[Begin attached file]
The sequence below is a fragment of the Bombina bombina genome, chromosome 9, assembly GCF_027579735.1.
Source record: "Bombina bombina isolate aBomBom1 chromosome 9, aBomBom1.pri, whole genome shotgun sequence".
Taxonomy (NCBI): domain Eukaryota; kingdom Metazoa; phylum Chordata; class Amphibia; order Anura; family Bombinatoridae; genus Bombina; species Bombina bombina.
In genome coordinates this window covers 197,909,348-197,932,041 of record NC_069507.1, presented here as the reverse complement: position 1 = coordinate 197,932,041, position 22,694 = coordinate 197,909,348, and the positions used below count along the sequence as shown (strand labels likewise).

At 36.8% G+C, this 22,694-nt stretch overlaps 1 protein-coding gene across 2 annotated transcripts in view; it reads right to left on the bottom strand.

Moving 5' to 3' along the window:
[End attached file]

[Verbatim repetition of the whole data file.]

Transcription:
The sequence below is a fragment of the Bombina bombina genome, chromosome 9, assembly GCF_027579735.1.
Source record: "Bombina bombina isolate aBomBom1 chromosome 9, aBomBom1.pri, whole genome shotgun sequence".
Taxonomy (NCBI): domain Eukaryota; kingdom Metazoa; phylum Chordata; class Amphibia; order Anura; family Bombinatoridae; genus Bombina; species Bombina bombina.
In genome coordinates this window covers 197,909,348-197,932,041 of record NC_069507.1, presented here as the reverse complement: position 1 = coordinate 197,932,041, position 22,694 = coordinate 197,909,348, and the positions used below count along the sequence as shown (strand labels likewise).

At 36.8% G+C, this 22,694-nt stretch overlaps 1 protein-coding gene across 2 annotated transcripts in view; it reads right to left on the bottom strand.

Moving 5' to 3' along the window: